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Posted Jun 7, 2012, 9:31 am
With registered independent voters in Arizona already outnumbering registered Democrats and soon to surpass the roster of registered Republicans, have political party primaries outlived their usefulness? And is it time for Arizona to begin electing local, statewide and federal officeholders in a nonpartisan manner to reflect the more moderate views of the general population?
Those related questions likely will be answered in the fall, with a proposal for open primaries and a top-two vote-getter system. A group headed by former Phoenix Mayor Paul Johnson has until July 5 to gather 259,213 valid signatures to put the “Open Elections/Open Government Act” proposition on the Nov. 6 ballot. The proposed amendment to the state constitution would change Arizona’s electoral process to a top-two primary system patterned after those in Washington and California, and similar in some respects to those in Louisiana and Nebraska.
What would that mean for Arizona?
First let’s examine the election system we have: Presently Arizona has primary and general elections. Summertime primaries operate virtually exclusively within individual political parties – Democrats holding a Democratic primary closed to all other parties, and Republicans doing the same.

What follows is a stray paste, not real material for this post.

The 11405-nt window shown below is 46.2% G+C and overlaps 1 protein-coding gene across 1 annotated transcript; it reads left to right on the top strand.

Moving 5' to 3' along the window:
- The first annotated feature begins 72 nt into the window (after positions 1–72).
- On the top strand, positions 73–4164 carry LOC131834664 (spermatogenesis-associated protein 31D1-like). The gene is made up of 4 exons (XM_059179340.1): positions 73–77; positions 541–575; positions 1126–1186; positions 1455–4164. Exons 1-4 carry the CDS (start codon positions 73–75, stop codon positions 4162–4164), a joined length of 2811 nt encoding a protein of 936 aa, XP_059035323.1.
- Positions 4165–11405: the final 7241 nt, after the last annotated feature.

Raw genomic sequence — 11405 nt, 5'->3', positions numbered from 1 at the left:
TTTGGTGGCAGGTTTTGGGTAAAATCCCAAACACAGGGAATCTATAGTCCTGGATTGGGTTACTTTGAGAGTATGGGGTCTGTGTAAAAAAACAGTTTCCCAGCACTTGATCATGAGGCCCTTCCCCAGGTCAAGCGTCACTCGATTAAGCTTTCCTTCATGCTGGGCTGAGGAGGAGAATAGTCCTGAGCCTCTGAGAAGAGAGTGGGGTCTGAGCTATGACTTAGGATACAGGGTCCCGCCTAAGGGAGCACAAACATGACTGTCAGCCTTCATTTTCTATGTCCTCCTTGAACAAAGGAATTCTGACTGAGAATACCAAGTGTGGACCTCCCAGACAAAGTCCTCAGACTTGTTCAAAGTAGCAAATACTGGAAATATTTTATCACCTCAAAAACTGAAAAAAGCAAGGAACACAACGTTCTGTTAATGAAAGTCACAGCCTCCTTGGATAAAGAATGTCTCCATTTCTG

Legally, independents can choose to vote in either party’s primary, but not both. Realistically, independents usually vote in neither primary. They – like most Arizona voters – wait until the general election, which is open to all registered voters.
Therein lies the problem. Since party primaries traditionally have been low-turnout affairs, the few partisan voters who do show up tend to be from the opposite ends of the ideological scale – far to the right in Republican primaries and far to the left in Democratic primaries. Moderates from both parties often fail to survive the primary, so much so that few even try.
Instead, nominees tend to be more ideological than voters who generally identify with either of the major parties. And despite their surging numbers, independents are ignored altogether, with the favorable ballot status awarded to established parties making it extremely difficult for independents to even run for office.
Supporters of the top-two vote-getter proposal argue the election system should be reshaped to encourage a level of greater moderation, if not participation. Otherwise, the proposal’s proponents say, the current system’s end result – certainly as shown in the state Legislature – is somewhat predictable: Ideological extremism.
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That could be why, the initiative’s backers say, lawmakers produce policies and budgets that conflict with the views of a majority of Arizonans. A recent Merrill/Morrison Institute Poll provides some examples:
Let’s examine the top-two proposal: Gone would be political party primaries funded by taxpayers. Primaries would be open to all.
Voters would be given the opportunity in the primary to choose from all candidates for a particular office, regardless of the voter’s or candidates’ political affiliation. Candidates, however, could designate a party preference on the ballot, but they would not be required to do so.